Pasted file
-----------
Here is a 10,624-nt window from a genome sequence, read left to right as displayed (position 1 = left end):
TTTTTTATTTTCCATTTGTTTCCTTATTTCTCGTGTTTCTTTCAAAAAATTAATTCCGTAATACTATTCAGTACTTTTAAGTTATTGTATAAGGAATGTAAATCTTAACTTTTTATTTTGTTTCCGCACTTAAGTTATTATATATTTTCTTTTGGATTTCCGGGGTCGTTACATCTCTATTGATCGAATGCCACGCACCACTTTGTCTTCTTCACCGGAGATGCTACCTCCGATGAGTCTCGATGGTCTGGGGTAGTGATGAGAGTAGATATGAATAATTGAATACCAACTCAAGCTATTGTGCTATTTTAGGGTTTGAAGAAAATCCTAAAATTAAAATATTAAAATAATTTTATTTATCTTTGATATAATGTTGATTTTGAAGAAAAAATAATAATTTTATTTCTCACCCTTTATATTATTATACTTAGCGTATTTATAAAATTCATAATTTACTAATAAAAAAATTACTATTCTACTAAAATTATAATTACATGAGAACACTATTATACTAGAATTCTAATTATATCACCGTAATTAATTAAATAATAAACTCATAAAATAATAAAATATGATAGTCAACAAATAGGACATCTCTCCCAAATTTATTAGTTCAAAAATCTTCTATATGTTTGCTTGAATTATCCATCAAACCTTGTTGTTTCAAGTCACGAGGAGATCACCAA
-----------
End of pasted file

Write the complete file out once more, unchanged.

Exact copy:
Here is a 10,624-nt window from a genome sequence, read left to right as displayed (position 1 = left end):
TTTTTTATTTTCCATTTGTTTCCTTATTTCTCGTGTTTCTTTCAAAAAATTAATTCCGTAATACTATTCAGTACTTTTAAGTTATTGTATAAGGAATGTAAATCTTAACTTTTTATTTTGTTTCCGCACTTAAGTTATTATATATTTTCTTTTGGATTTCCGGGGTCGTTACATCTCTATTGATCGAATGCCACGCACCACTTTGTCTTCTTCACCGGAGATGCTACCTCCGATGAGTCTCGATGGTCTGGGGTAGTGATGAGAGTAGATATGAATAATTGAATACCAACTCAAGCTATTGTGCTATTTTAGGGTTTGAAGAAAATCCTAAAATTAAAATATTAAAATAATTTTATTTATCTTTGATATAATGTTGATTTTGAAGAAAAAATAATAATTTTATTTCTCACCCTTTATATTATTATACTTAGCGTATTTATAAAATTCATAATTTACTAATAAAAAAATTACTATTCTACTAAAATTATAATTACATGAGAACACTATTATACTAGAATTCTAATTATATCACCGTAATTAATTAAATAATAAACTCATAAAATAATAAAATATGATAGTCAACAAATAGGACATCTCTCCCAAATTTATTAGTTCAAAAATCTTCTATATGTTTGCTTGAATTATCCATCAAACCTTGTTGTTTCAAGTCACGAGGAGATCACCAA